|Classification and external resources|
Eggs of Fasciolopsis buski
Signs and symptoms
Most infections are light and asymptomatic. In heavy infections, symptoms can include abdominal pain, chronic diarrhea, anemia, ascites, toxemia, allergic responses, sensitization caused by the absorption of the worms' allergenic metabolites (may eventually cause death of patient), and intestinal obstruction.
The parasite infects an amphibic snail (Segmentina nitidella, Segmentina hemisphaerula, Hippeutis schmackerie, Gyraulus, Lymnaea, Pila, Planorbis (Indoplanorbis)) after being released by infected feces; from this intermediate host, metacercaria infest on aquatic plants like water spinach, which are eaten raw by pigs and humans. Also, the water is possibly infective when drunk unheated ("Encysted cercariae exist not only on aquatic plants, but also on the surface of the water.")
Prevention can be easily achieved by immersion of vegetables in boiling water for a few seconds to kill the infective metacercariae, avoiding the use of feces ("nightsoil") as a fertilizer, and maintenance of proper sanitation and good hygiene. Additionally, snail control should be attempted.
Praziquantel is the drug of choice for treatment. Treatment is effective in early or light infections. Heavy infections are more difficult to treat. Studies of the effectiveness of various drugs for treatment of children with F. buski have shown tetrachloroethylene as capable of reducing faecal egg counts by up to 99%. Other anthelmintics that can be used include thiabendazole, mebendazole, levamisole and pyrantel pamoate. oxyclozanide, hexachlorophene and nitroxynil are also highly effective.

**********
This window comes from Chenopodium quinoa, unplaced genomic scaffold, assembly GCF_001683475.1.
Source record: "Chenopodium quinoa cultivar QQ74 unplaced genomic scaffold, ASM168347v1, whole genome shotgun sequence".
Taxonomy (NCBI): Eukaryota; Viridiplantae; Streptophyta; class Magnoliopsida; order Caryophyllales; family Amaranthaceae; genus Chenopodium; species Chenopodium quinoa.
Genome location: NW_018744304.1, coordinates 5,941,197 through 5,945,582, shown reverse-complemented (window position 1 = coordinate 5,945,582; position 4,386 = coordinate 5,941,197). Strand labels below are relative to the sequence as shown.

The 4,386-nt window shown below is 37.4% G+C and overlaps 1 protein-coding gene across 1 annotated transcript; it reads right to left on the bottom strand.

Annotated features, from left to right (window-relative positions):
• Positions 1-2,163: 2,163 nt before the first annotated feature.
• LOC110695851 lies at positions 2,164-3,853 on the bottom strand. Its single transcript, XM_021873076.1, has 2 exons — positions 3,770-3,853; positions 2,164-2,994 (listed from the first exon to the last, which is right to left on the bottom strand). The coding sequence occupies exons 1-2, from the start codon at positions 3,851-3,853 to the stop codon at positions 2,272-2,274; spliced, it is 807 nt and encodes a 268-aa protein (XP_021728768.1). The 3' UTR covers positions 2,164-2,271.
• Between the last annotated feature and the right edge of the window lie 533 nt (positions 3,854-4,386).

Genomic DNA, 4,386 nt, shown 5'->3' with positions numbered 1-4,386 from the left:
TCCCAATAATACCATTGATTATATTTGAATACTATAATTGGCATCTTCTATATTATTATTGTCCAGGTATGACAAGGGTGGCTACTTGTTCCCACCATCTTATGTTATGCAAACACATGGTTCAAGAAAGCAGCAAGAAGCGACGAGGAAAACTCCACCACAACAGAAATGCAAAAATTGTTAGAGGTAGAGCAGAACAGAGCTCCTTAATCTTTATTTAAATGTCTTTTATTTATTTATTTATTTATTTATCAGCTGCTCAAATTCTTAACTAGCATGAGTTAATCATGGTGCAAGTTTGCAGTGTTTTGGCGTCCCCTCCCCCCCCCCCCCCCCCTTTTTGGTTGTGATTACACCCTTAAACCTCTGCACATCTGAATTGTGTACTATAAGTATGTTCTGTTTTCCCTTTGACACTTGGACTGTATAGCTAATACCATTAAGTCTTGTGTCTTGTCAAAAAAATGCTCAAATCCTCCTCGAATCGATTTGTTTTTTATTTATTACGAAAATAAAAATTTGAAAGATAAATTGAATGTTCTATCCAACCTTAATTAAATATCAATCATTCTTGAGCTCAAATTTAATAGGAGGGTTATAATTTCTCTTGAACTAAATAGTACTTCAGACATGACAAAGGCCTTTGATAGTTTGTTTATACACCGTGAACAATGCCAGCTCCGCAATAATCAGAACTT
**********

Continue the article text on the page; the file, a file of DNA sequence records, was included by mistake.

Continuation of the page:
F. buski is endemic in Asia including China, Taiwan, South-East Asia, Indonesia, Malaysia and India. It has a prevalence of up to 60% in India and mainland China and has an estimated 10 million human infections. Infections occur most often in school-age children or in impoverished areas with a lack of proper sanitation systems.
A study revealed that F. buski was endemic in central Thailand, affecting approximately 2,936 people due to infected aquatic plants called water caltrops and the snail hosts which were associated with them. The infection, or the eggs which hatch in the aquatic environment, were correlated with the water pollution in different districts of Thailand such as Ayuthaya Province. The high incidence of infection was prevalent in females and children ages 10–14 years of age.
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